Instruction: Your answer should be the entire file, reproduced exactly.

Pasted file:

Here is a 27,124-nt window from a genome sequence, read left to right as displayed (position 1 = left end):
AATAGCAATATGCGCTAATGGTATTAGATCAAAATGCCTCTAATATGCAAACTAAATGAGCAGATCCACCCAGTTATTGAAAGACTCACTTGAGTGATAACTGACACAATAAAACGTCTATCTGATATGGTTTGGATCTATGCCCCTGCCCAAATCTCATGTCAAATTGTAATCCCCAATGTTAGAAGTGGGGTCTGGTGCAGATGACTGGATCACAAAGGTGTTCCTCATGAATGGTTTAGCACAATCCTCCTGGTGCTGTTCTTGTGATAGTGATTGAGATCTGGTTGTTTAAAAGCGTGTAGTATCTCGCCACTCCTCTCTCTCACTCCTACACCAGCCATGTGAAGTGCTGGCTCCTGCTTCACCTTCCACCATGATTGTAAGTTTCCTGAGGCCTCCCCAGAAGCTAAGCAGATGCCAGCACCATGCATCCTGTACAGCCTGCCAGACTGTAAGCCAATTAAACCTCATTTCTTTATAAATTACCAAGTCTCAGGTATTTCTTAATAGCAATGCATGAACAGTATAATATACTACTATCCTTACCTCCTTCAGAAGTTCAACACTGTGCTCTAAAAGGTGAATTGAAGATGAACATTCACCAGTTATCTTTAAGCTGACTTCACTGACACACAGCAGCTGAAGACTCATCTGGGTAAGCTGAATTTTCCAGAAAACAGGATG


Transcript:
Here is a 27,124-nt window from a genome sequence, read left to right as displayed (position 1 = left end):
AATAGCAATATGCGCTAATGGTATTAGATCAAAATGCCTCTAATATGCAAACTAAATGAGCAGATCCACCCAGTTATTGAAAGACTCACTTGAGTGATAACTGACACAATAAAACGTCTATCTGATATGGTTTGGATCTATGCCCCTGCCCAAATCTCATGTCAAATTGTAATCCCCAATGTTAGAAGTGGGGTCTGGTGCAGATGACTGGATCACAAAGGTGTTCCTCATGAATGGTTTAGCACAATCCTCCTGGTGCTGTTCTTGTGATAGTGATTGAGATCTGGTTGTTTAAAAGCGTGTAGTATCTCGCCACTCCTCTCTCTCACTCCTACACCAGCCATGTGAAGTGCTGGCTCCTGCTTCACCTTCCACCATGATTGTAAGTTTCCTGAGGCCTCCCCAGAAGCTAAGCAGATGCCAGCACCATGCATCCTGTACAGCCTGCCAGACTGTAAGCCAATTAAACCTCATTTCTTTATAAATTACCAAGTCTCAGGTATTTCTTAATAGCAATGCATGAACAGTATAATATACTACTATCCTTACCTCCTTCAGAAGTTCAACACTGTGCTCTAAAAGGTGAATTGAAGATGAACATTCACCAGTTATCTTTAAGCTGACTTCACTGACACACAGCAGCTGAAGACTCATCTGGGTAAGCTGAATTTTCCAGAAAACAGGATG